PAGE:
Sometimes you just have to throw everything at the wall and see what sticks…including your own body! Youropa is an absolute mishmash of ideas, some of which subvert the genre of platforming as a whole while others just feel out of place.
Coherence is far from the game’s strong suit, but it’s an enjoyable few hours of wall crawling, paint slinging, gravity defying fun.
Mais Oui, Mes Amis
Taking place within the shattered, floating streets above a broken Paris, your goal is to reach the top of the Eiffel Tower. Exactly why or how this will solve matters isn’t really addressed. I’m not sure Danish developers Frecle have ever been to Paris, but their wild interpretation gives way to some interesting level design.
Your suction feet will keep you firmly attached to the floor, and you can traverse onto different planes via any curved surface. Gravity always acts downwards though, so if you jump while upside down you’re gonna quickly find yourself falling through space.
Paint me Like One of Your French Girls
One of the first things you’re introduced to in the game is the ability to paint and decorate your character in any way you like. Your health is represented by your level of paint, and each knock will see you lose some from your head down to your toes. Rain will wash it off and the same rules apply to the few enemies that appear.
You can even pick up a can of spray paint and just go to town over any surface. It’s a cool set of mechanics that allows for a lot of expression and messing around.
Normally a staple of the genre, a simple jump is one of the last abilities you will earn in the game. Instead you’ll need to learn to navigate with your own two feet, initially just being able to pick up objects and kick them.
With a beautiful horizon in the background, each level is a treat to explore while seeking out all of the hidden elements. One of my favourite parts of the visuals is how the levels connect together, snapping in and out of a world map styled upon the metro system.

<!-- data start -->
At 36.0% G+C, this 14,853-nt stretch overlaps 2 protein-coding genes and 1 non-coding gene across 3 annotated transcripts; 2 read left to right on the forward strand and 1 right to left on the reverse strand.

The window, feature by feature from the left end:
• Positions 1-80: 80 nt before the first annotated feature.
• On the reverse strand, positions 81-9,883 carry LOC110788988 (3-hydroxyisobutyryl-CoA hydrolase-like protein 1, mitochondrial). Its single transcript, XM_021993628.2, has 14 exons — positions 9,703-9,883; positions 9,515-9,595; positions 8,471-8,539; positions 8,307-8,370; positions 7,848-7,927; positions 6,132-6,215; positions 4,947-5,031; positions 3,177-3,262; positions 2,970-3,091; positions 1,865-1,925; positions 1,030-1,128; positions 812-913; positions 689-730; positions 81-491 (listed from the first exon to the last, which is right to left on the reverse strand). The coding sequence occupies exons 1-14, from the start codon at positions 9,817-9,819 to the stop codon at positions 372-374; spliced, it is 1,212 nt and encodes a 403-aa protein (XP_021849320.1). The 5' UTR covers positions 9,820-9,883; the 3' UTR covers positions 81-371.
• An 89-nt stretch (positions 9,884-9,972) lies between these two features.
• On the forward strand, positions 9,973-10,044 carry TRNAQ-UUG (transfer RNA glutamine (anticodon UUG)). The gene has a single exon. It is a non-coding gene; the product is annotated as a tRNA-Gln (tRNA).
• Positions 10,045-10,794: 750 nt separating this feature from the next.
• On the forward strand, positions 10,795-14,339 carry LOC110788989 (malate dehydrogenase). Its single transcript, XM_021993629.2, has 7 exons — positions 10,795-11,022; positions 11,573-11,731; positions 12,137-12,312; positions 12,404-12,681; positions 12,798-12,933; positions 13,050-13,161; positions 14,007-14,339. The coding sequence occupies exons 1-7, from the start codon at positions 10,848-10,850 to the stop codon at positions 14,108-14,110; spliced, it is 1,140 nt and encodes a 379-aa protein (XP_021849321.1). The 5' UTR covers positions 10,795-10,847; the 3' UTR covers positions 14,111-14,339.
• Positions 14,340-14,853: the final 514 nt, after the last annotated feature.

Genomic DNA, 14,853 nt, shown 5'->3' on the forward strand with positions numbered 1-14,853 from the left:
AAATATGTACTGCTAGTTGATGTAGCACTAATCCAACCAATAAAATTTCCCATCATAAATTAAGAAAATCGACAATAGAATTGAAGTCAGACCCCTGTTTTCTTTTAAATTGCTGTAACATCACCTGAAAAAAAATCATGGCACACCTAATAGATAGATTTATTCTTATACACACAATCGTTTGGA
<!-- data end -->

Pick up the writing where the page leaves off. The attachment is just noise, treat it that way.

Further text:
Puzzles are reminiscent of scenes from the film Inception, often taking you upside down and in seemingly impossible directions. None of them prove to be too strenuously brain teasing, but there is plenty of variety throughout.
These Suction Cups Were Made For Walking
I will say that the game lives and dies by its physics engine though. It’s not quite clear enough – in a lot of cases – which direction gravity is currently acting in, and sometimes dead enemies will spawn just to fall off the edge and die to spawn again.
In one case, this happened up until the game crashed. Some levels that have you effectively sliding over oil slick should be the most fun in the game, but instead become slightly infuriating as their rules of momentum seem illogical to say the least.
Falling from even a low height can lead to taking damage, which just feels wrong when you’re making the intended jump. Dying seems to have no major drawbacks other than making you load slightly further back than, and levels are small enough that you’re never backtracking very far.
Some systems seem to have a guiding hand to help them along (such as kicking a ball at a target), but one level had me rage quit multiple times because a box I had to catch was thrown in a different direction each time.
Pass or Bust?
Ultimately, a lack of narrative and cohesion is what stops Youropa from being a great game instead of just a good one. If there was any explanation for who I am, what happened to the world, who the enemies are, why paint is the world’s lifeblood, how I can walk on walls, why mixtapes and graffiti are the collectibles, then it would make the experience feel whole.
I enjoyed my time with the interesting ideas that Youropa presented, but it was hard to feel invested while feeling so lost! If you want to give it a go, this indie game is currently available – on Steam – for about 21$ USD or your regional equivalent!